Personally, I think that it’s the role of every pastor, elder, and deacon to keep their spiritual eyes open to the giftings of people within their churches, then encouraging those gifts. This goes beyond just mentioning that so-and-so is needed in the nursery to watch the kiddies when the adults are worshiping. It’s an active one-on-one process that helps others grow into their giftings.

And this is spiritually discerned, too, which, in the end, is what dooms this endeavor in most churches. Too many leaders don’t know how to see with the eyes of the Spirit, instead relying on calling out someone’s natural abilities rather than their supernatural ones.

A church comes packed with people God gifts for service. Too often, though, those people become 4x4s with parking brakes firmly set, their service hampered because no one is there to guide them into the powerful workings of God’s gifts in their own lives.

A. W. Tozer calls this error a tragedy, and I agree. It’s a tragedy that persists through the generations as we fail to meet the obligation to develop our fellow Christians into all God would desire they become. Instead, we’re satisfied with a pittance of the power available to us. So we run off into one ditch after another and fool ourselves into thinking that this constitutes the abundant life.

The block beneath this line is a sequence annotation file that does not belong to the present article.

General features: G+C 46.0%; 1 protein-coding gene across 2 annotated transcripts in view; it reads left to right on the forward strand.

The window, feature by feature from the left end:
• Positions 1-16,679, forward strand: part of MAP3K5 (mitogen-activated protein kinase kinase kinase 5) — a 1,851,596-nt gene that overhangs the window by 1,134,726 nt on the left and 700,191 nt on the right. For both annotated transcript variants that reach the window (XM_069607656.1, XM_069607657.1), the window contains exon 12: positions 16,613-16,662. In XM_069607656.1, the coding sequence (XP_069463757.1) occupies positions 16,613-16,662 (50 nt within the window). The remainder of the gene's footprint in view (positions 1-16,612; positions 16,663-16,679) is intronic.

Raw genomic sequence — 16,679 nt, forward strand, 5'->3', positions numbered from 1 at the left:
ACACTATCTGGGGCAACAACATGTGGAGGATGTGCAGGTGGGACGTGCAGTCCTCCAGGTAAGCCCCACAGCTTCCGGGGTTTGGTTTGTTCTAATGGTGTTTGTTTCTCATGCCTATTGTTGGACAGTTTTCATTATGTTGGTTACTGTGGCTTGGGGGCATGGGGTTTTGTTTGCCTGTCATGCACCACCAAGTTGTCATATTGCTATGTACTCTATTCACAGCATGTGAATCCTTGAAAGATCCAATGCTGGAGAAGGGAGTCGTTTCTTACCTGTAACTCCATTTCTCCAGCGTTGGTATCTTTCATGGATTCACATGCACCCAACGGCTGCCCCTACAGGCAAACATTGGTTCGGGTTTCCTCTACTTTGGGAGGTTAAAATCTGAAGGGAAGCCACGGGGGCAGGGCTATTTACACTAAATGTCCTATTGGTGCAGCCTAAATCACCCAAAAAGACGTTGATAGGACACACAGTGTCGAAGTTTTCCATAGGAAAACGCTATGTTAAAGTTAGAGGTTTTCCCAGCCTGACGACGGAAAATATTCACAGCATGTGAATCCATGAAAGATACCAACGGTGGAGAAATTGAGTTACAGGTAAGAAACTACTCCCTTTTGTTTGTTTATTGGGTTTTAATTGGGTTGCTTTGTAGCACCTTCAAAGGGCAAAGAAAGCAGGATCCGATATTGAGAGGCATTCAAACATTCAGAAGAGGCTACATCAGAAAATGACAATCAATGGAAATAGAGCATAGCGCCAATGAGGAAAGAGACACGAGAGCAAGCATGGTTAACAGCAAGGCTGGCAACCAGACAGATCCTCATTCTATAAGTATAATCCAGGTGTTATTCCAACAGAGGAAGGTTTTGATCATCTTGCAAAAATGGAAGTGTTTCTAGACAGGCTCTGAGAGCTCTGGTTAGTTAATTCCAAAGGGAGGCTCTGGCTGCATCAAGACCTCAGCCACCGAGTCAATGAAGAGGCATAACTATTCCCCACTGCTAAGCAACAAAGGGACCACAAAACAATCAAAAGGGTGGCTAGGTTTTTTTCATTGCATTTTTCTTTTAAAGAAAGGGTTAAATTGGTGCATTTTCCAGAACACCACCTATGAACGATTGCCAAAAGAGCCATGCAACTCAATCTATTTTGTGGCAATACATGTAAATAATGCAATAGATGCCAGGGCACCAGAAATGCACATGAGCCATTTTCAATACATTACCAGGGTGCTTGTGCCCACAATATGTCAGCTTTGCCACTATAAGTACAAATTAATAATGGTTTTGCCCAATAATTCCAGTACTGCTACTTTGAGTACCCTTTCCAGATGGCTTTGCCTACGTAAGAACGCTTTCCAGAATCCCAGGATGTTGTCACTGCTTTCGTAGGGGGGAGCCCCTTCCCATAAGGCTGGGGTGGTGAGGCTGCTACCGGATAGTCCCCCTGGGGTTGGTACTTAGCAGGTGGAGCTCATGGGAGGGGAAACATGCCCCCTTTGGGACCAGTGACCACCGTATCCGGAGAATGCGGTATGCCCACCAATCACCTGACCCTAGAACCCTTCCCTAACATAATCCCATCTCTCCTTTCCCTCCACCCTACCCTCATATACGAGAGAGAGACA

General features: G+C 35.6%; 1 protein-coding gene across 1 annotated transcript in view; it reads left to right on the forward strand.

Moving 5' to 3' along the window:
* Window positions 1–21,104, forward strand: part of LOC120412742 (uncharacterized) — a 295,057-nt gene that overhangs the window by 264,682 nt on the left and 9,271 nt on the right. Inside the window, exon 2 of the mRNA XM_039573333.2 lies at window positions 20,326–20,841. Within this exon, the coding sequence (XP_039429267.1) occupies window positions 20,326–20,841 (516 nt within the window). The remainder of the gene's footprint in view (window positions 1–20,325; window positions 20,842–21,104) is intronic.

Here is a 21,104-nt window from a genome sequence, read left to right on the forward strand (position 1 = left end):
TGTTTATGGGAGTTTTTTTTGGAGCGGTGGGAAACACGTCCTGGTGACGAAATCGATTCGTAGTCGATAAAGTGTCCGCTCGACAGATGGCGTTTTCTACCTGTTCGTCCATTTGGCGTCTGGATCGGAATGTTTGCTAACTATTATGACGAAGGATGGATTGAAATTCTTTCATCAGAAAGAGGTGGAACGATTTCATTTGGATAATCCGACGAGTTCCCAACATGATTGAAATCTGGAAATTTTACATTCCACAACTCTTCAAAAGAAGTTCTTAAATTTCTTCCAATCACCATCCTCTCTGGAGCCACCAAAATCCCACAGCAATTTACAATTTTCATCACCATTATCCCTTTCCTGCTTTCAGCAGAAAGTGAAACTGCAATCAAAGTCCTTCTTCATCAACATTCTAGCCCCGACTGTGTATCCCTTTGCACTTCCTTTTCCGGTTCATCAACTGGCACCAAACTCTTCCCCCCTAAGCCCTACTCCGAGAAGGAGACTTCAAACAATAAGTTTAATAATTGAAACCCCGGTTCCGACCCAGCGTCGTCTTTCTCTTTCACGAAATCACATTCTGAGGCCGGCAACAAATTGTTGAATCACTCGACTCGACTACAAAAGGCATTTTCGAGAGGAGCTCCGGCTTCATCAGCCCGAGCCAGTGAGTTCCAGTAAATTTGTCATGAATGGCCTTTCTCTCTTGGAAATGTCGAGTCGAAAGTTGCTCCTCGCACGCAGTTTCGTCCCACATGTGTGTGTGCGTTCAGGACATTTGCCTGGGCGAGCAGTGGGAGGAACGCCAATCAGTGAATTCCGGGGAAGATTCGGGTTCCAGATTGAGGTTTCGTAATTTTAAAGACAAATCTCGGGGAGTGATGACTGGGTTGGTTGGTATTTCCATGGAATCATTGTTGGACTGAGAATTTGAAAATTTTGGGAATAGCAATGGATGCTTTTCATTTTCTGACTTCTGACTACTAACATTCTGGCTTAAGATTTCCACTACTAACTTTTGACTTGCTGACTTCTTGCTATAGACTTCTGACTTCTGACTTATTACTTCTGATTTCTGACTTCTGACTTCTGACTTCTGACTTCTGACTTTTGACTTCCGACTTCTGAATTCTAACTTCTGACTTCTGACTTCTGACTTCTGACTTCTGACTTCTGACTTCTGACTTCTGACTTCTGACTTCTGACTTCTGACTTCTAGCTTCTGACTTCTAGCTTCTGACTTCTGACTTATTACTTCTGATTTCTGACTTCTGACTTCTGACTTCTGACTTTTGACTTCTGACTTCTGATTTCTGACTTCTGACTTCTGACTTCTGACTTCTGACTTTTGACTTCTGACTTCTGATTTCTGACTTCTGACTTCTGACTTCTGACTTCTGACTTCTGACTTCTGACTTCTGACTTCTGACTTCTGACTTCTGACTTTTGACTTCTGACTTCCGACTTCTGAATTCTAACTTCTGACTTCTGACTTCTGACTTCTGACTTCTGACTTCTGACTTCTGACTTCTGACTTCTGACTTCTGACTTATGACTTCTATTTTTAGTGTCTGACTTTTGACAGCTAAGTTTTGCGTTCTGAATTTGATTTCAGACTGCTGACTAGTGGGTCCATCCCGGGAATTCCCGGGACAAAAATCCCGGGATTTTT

Please God, give us the guts and smarts to release the brake.

More on Charismatic Gifts


Several people have asked questions about my post on praying in tongues from earlier this week, so I thought I’d post a few more thoughts.

My reference texts:

Now there are varieties of gifts, but the same Spirit; and there are varieties of service, but the same Lord; and there are varieties of activities, but it is the same God who empowers them all in everyone. To each is given the manifestation of the Spirit for the common good. For to one is given through the Spirit the utterance of wisdom, and to another the utterance of knowledge according to the same Spirit, to another faith by the same Spirit, to another gifts of healing by the one Spirit, to another the working of miracles, to another prophecy, to another the ability to distinguish between spirits, to another various kinds of tongues, to another the interpretation of tongues. All these are empowered by one and the same Spirit, who apportions to each one individually as he wills.
—1 Corinthians 12:4-11

And God has appointed in the church first apostles, second prophets, third teachers, then miracles, then gifts of healing, helping, administrating, and various kinds of tongues. Are all apostles? Are all prophets? Are all teachers? Do all work miracles? Do all possess gifts of healing? Do all speak with tongues? Do all interpret? But earnestly desire the higher gifts. And I will show you a still more excellent way.
—1 Corinthians 12:28-31

In a nutshell, here’s what I believe about the charismatic gifts:

  • The gifts are still for today.
  • Some of the gifts are more rare than what we see expressed.